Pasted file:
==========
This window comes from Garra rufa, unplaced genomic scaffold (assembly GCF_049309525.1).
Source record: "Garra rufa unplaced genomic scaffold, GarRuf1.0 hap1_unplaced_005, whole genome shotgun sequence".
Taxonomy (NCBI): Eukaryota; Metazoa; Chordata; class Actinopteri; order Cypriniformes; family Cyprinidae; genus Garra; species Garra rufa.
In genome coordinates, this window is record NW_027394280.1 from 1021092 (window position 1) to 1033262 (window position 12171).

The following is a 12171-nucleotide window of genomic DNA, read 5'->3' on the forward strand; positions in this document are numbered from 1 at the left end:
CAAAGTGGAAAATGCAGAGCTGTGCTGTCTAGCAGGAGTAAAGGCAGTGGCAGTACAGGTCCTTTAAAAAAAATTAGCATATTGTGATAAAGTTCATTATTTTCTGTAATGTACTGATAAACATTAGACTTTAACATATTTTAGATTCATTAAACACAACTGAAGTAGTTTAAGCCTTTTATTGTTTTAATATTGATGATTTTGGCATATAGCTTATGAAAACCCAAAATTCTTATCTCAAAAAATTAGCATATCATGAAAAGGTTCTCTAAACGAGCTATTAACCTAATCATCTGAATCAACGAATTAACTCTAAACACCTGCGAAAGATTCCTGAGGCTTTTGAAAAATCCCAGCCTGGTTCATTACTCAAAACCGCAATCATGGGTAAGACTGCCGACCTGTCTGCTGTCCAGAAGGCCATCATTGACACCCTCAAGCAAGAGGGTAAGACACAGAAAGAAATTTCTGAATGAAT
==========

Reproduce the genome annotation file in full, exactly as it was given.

This window comes from Garra rufa, unplaced genomic scaffold (assembly GCF_049309525.1).
Source record: "Garra rufa unplaced genomic scaffold, GarRuf1.0 hap1_unplaced_005, whole genome shotgun sequence".
Taxonomy (NCBI): Eukaryota; Metazoa; Chordata; class Actinopteri; order Cypriniformes; family Cyprinidae; genus Garra; species Garra rufa.
In genome coordinates, this window is record NW_027394280.1 from 1021092 (window position 1) to 1033262 (window position 12171).

The following is a 12171-nucleotide window of genomic DNA, read 5'->3' on the forward strand; positions in this document are numbered from 1 at the left end:
CAAAGTGGAAAATGCAGAGCTGTGCTGTCTAGCAGGAGTAAAGGCAGTGGCAGTACAGGTCCTTTAAAAAAAATTAGCATATTGTGATAAAGTTCATTATTTTCTGTAATGTACTGATAAACATTAGACTTTAACATATTTTAGATTCATTAAACACAACTGAAGTAGTTTAAGCCTTTTATTGTTTTAATATTGATGATTTTGGCATATAGCTTATGAAAACCCAAAATTCTTATCTCAAAAAATTAGCATATCATGAAAAGGTTCTCTAAACGAGCTATTAACCTAATCATCTGAATCAACGAATTAACTCTAAACACCTGCGAAAGATTCCTGAGGCTTTTGAAAAATCCCAGCCTGGTTCATTACTCAAAACCGCAATCATGGGTAAGACTGCCGACCTGTCTGCTGTCCAGAAGGCCATCATTGACACCCTCAAGCAAGAGGGTAAGACACAGAAAGAAATTTCTGAATGAAT